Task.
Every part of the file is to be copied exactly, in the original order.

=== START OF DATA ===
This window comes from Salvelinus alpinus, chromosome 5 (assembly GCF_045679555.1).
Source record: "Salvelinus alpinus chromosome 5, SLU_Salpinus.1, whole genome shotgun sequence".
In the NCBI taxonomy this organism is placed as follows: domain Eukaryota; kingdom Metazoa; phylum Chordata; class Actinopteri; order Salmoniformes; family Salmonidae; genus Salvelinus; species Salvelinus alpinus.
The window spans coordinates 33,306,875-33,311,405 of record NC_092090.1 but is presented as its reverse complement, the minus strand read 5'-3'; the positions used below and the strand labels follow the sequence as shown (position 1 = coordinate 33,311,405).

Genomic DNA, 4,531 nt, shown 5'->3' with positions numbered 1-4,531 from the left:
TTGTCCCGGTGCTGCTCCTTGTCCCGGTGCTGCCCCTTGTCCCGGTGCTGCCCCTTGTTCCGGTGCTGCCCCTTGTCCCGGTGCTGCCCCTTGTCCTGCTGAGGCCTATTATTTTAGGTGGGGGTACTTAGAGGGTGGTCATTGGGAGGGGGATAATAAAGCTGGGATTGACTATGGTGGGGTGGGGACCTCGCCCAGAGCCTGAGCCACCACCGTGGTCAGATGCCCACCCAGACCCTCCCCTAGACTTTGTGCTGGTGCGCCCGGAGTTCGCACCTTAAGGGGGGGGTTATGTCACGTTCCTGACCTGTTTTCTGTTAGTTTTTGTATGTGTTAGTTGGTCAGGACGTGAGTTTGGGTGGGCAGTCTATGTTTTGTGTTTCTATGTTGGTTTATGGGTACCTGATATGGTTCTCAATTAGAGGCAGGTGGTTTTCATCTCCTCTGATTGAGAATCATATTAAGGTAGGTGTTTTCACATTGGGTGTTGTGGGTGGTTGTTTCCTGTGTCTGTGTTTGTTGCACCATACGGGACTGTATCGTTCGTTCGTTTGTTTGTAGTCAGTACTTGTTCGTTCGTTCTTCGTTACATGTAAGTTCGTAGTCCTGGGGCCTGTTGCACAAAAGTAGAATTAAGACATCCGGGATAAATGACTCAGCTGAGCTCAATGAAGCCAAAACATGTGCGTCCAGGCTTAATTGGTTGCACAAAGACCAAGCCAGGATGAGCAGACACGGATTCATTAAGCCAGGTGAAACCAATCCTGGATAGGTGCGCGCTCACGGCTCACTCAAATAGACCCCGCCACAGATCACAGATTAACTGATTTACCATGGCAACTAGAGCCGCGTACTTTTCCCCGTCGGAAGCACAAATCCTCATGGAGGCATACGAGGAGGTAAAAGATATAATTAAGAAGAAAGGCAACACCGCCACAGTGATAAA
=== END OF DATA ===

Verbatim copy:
This window comes from Salvelinus alpinus, chromosome 5 (assembly GCF_045679555.1).
Source record: "Salvelinus alpinus chromosome 5, SLU_Salpinus.1, whole genome shotgun sequence".
In the NCBI taxonomy this organism is placed as follows: domain Eukaryota; kingdom Metazoa; phylum Chordata; class Actinopteri; order Salmoniformes; family Salmonidae; genus Salvelinus; species Salvelinus alpinus.
The window spans coordinates 33,306,875-33,311,405 of record NC_092090.1 but is presented as its reverse complement, the minus strand read 5'-3'; the positions used below and the strand labels follow the sequence as shown (position 1 = coordinate 33,311,405).

Genomic DNA, 4,531 nt, shown 5'->3' with positions numbered 1-4,531 from the left:
TTGTCCCGGTGCTGCTCCTTGTCCCGGTGCTGCCCCTTGTCCCGGTGCTGCCCCTTGTTCCGGTGCTGCCCCTTGTCCCGGTGCTGCCCCTTGTCCTGCTGAGGCCTATTATTTTAGGTGGGGGTACTTAGAGGGTGGTCATTGGGAGGGGGATAATAAAGCTGGGATTGACTATGGTGGGGTGGGGACCTCGCCCAGAGCCTGAGCCACCACCGTGGTCAGATGCCCACCCAGACCCTCCCCTAGACTTTGTGCTGGTGCGCCCGGAGTTCGCACCTTAAGGGGGGGGTTATGTCACGTTCCTGACCTGTTTTCTGTTAGTTTTTGTATGTGTTAGTTGGTCAGGACGTGAGTTTGGGTGGGCAGTCTATGTTTTGTGTTTCTATGTTGGTTTATGGGTACCTGATATGGTTCTCAATTAGAGGCAGGTGGTTTTCATCTCCTCTGATTGAGAATCATATTAAGGTAGGTGTTTTCACATTGGGTGTTGTGGGTGGTTGTTTCCTGTGTCTGTGTTTGTTGCACCATACGGGACTGTATCGTTCGTTCGTTTGTTTGTAGTCAGTACTTGTTCGTTCGTTCTTCGTTACATGTAAGTTCGTAGTCCTGGGGCCTGTTGCACAAAAGTAGAATTAAGACATCCGGGATAAATGACTCAGCTGAGCTCAATGAAGCCAAAACATGTGCGTCCAGGCTTAATTGGTTGCACAAAGACCAAGCCAGGATGAGCAGACACGGATTCATTAAGCCAGGTGAAACCAATCCTGGATAGGTGCGCGCTCACGGCTCACTCAAATAGACCCCGCCACAGATCACAGATTAACTGATTTACCATGGCAACTAGAGCCGCGTACTTTTCCCCGTCGGAAGCACAAATCCTCATGGAGGCATACGAGGAGGTAAAAGATATAATTAAGAAGAAAGGCAACACCGCCACAGTGATAAA